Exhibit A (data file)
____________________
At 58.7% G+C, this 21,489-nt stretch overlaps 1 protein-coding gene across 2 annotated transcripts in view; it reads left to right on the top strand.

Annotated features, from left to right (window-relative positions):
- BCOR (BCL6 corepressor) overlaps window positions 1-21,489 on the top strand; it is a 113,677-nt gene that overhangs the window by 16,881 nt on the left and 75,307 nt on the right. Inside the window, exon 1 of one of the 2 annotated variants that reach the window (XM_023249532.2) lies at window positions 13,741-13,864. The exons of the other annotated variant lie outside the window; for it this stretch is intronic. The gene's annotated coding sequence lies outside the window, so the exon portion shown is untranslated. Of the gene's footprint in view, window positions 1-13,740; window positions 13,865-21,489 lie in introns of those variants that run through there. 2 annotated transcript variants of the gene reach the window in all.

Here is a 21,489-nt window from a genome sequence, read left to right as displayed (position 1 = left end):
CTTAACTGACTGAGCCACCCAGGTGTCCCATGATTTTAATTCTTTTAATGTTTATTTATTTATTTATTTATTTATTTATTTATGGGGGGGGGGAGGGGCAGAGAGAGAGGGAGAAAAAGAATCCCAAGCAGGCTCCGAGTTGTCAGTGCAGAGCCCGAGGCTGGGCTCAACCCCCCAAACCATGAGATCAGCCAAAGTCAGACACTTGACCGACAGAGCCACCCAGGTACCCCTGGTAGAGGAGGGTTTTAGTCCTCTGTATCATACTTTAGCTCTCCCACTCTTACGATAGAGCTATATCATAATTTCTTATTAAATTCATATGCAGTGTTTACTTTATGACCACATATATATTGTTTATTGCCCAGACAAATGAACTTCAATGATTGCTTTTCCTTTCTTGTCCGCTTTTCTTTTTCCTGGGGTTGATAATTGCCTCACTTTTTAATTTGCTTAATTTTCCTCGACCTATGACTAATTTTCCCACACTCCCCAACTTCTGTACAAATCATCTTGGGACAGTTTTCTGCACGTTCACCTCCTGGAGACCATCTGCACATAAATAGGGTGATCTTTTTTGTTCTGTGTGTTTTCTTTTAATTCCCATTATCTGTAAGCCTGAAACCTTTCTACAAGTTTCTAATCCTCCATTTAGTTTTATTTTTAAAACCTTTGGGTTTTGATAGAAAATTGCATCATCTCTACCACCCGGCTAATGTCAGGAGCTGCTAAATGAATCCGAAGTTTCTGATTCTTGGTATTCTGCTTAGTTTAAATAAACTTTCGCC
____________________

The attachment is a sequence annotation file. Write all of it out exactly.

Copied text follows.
At 58.7% G+C, this 21,489-nt stretch overlaps 1 protein-coding gene across 2 annotated transcripts in view; it reads left to right on the top strand.

Annotated features, from left to right (window-relative positions):
- BCOR (BCL6 corepressor) overlaps window positions 1-21,489 on the top strand; it is a 113,677-nt gene that overhangs the window by 16,881 nt on the left and 75,307 nt on the right. Inside the window, exon 1 of one of the 2 annotated variants that reach the window (XM_023249532.2) lies at window positions 13,741-13,864. The exons of the other annotated variant lie outside the window; for it this stretch is intronic. The gene's annotated coding sequence lies outside the window, so the exon portion shown is untranslated. Of the gene's footprint in view, window positions 1-13,740; window positions 13,865-21,489 lie in introns of those variants that run through there. 2 annotated transcript variants of the gene reach the window in all.

Here is a 21,489-nt window from a genome sequence, read left to right as displayed (position 1 = left end):
CTTAACTGACTGAGCCACCCAGGTGTCCCATGATTTTAATTCTTTTAATGTTTATTTATTTATTTATTTATTTATTTATTTATGGGGGGGGGGAGGGGCAGAGAGAGAGGGAGAAAAAGAATCCCAAGCAGGCTCCGAGTTGTCAGTGCAGAGCCCGAGGCTGGGCTCAACCCCCCAAACCATGAGATCAGCCAAAGTCAGACACTTGACCGACAGAGCCACCCAGGTACCCCTGGTAGAGGAGGGTTTTAGTCCTCTGTATCATACTTTAGCTCTCCCACTCTTACGATAGAGCTATATCATAATTTCTTATTAAATTCATATGCAGTGTTTACTTTATGACCACATATATATTGTTTATTGCCCAGACAAATGAACTTCAATGATTGCTTTTCCTTTCTTGTCCGCTTTTCTTTTTCCTGGGGTTGATAATTGCCTCACTTTTTAATTTGCTTAATTTTCCTCGACCTATGACTAATTTTCCCACACTCCCCAACTTCTGTACAAATCATCTTGGGACAGTTTTCTGCACGTTCACCTCCTGGAGACCATCTGCACATAAATAGGGTGATCTTTTTTGTTCTGTGTGTTTTCTTTTAATTCCCATTATCTGTAAGCCTGAAACCTTTCTACAAGTTTCTAATCCTCCATTTAGTTTTATTTTTAAAACCTTTGGGTTTTGATAGAAAATTGCATCATCTCTACCACCCGGCTAATGTCAGGAGCTGCTAAATGAATCCGAAGTTTCTGATTCTTGGTATTCTGCTTAGTTTAAATAAACTTTCGCC